UC Davis Researchers Discover the Genetics Behind Disc Disease in Dogs

Many FACE financial grants for critical veterinary assistance are awarded to owners of dogs with a serious spinal condition called intervertebral disc disease (IVDD).  IVDD is a major cause of pain and paralysis in certain dog breeds, especially those with short legs like the Dachshund, French Bulldog, Corgi, Basset Hound, and Pekingese.

In IVDD, the discs in a dog’s spine can degenerate over the course of time or suddenly herniate, depending on the type of IVDD the dog suffers from.  IVDD is a painful condition that often requires surgery and physical rehabilitation.

Recently, researchers at the University of California Davis have discovered the genetic mutation responsible for chondrodystrophy, which is a genetic trait that many IVDD-prone breeds share.  It’s characterized by changes in bone growth, leading to short long bones (legs) and premature spinal disc calcification and degeneration.

The scientists report that dogs with IVDD are 50 times more likely to have this mutation.  The gene identified, the FGF4 retrogene, was found to play a key role in bone development for dogs with chondrodystrophy.  FGF abnormalities in humans can lead to conditions like dwarfism.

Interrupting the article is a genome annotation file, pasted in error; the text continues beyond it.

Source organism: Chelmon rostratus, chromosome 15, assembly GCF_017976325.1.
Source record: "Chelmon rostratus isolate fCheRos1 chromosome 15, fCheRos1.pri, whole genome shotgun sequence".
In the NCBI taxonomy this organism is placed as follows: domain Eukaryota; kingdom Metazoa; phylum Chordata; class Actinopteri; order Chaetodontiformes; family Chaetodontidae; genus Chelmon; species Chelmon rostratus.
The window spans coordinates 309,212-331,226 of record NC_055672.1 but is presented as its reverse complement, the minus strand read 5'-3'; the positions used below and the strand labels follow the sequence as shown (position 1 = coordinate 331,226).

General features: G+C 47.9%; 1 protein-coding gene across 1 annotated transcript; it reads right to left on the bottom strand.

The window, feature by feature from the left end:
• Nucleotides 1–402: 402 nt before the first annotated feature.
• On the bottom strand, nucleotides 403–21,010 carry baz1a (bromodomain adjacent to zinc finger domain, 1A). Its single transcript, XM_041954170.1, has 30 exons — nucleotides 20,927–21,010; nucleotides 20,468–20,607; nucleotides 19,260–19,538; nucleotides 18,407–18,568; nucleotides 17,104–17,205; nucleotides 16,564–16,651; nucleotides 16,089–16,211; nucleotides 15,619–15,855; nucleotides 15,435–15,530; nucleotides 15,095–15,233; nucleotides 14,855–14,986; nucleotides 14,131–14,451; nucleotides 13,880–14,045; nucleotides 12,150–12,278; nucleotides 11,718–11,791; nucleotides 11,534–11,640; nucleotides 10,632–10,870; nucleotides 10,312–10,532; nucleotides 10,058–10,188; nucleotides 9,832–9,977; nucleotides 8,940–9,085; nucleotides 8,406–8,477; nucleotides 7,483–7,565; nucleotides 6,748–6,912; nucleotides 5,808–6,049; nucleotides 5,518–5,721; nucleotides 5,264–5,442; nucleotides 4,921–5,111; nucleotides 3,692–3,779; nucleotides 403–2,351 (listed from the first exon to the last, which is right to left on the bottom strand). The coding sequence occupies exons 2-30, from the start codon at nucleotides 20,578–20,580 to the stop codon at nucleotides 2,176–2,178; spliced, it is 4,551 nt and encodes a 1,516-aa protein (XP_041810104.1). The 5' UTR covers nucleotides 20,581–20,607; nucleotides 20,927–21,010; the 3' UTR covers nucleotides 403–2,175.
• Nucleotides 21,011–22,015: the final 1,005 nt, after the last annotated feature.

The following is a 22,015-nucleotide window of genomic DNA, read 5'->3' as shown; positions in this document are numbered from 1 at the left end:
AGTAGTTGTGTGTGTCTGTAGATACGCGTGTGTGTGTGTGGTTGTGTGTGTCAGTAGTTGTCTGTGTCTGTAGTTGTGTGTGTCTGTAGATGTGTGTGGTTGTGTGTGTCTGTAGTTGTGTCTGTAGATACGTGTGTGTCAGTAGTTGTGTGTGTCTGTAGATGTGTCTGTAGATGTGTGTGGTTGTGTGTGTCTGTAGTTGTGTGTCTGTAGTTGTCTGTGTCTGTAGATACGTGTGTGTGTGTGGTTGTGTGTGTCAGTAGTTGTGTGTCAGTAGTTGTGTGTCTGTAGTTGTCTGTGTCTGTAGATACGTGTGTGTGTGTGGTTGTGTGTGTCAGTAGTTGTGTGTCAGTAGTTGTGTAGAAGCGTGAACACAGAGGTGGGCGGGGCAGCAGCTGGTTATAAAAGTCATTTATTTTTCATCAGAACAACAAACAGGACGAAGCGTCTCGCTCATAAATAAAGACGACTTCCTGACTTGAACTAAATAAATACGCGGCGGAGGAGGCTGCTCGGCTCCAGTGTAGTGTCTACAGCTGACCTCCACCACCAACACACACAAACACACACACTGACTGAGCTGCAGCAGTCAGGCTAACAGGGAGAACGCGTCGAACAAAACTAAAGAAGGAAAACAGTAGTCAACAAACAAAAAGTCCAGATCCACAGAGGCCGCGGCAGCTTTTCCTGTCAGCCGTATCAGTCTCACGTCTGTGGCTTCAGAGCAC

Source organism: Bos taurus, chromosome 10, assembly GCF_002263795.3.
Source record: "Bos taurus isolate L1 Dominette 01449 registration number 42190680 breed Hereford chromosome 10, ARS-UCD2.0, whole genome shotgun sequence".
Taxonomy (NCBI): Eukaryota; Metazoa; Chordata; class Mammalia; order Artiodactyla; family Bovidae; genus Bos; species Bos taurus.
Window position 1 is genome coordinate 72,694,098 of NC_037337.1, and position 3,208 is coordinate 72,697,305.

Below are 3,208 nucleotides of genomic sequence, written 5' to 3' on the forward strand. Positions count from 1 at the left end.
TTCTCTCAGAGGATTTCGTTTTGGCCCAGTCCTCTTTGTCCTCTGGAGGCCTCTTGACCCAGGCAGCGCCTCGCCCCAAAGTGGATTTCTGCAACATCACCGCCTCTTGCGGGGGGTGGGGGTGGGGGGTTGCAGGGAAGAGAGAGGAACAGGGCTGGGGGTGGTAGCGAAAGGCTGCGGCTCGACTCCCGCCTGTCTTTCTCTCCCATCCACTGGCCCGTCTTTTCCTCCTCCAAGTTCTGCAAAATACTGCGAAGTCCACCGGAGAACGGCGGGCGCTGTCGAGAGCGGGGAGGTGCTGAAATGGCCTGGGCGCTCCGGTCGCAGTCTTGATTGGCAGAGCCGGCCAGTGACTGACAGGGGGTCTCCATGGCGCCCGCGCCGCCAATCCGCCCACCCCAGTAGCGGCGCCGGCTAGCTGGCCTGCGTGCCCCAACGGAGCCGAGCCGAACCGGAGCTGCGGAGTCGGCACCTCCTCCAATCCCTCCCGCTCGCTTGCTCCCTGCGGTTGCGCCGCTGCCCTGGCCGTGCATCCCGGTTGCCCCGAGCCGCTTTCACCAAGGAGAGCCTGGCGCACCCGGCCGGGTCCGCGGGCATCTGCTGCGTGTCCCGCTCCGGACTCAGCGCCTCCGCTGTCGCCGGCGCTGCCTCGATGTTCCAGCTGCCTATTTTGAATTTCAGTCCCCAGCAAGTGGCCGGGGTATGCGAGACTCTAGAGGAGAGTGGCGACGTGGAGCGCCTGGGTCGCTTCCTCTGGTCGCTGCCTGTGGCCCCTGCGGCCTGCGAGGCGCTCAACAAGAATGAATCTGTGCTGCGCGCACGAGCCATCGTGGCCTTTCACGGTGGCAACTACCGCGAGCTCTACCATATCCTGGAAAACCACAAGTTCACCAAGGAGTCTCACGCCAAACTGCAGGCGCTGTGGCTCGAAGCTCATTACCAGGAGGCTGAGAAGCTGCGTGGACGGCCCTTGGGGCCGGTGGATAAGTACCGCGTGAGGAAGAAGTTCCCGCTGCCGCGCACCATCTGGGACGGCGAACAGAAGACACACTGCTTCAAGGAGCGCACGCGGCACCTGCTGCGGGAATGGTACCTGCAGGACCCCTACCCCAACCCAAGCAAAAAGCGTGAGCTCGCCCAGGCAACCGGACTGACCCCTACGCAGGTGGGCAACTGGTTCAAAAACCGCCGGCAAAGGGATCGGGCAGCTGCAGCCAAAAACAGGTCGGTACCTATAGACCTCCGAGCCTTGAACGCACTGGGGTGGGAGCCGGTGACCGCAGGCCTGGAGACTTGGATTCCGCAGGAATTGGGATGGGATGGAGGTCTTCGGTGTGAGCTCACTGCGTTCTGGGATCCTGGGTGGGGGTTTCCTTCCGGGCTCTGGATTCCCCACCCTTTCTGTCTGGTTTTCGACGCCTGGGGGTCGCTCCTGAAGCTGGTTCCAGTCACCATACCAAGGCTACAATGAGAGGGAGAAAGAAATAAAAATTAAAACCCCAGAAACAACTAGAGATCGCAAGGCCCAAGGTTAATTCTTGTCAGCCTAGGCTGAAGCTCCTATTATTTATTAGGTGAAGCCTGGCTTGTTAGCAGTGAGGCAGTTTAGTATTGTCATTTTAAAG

Identification of this mutation can help control the incidence of IVDD in dogs.  The UC Davis Veterinary Genetics Laboratory offers two genetics tests for breeders and owners of short-legged breeds prone to IVDD.  Breeders can test for IVDD risk in their dogs, identifying those that are carriers of 0, 1, or 2 copies of the gene.

 

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Owner Education Helps Prevent Undesirable Behaviors in Cats

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Most cat owners will tell you that there are some fairly common cat behavior problems they would like to solve…things like scratching the furniture, jumping on kitchen counters, or scratching/biting while getting pets are just a few examples. What impact does a little education for new kitten owners have on feline behavior problems? As one Italian study found out, quite a lot.

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Researchers studied a total of 91 kittens, divided into two groups. In the first group, owners were provided with advice from veterinarians on how to prevent undesirable behaviors in their cats, both at an initial visit, and then at a follow-up visit 10 months later. In the second group, owners had just one session with the vet.

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Results showed that owners who got one educational visit reported significantly more problems than those who got two opportunities to talk to the vet about behavior issues (43.5% vs. 15.6%). Owners who got less education reported that their cats were more likely to climb on multiple pieces of furniture (and curtains), vocalize more, and disturb them more while in bed or watching TV than those who got more education.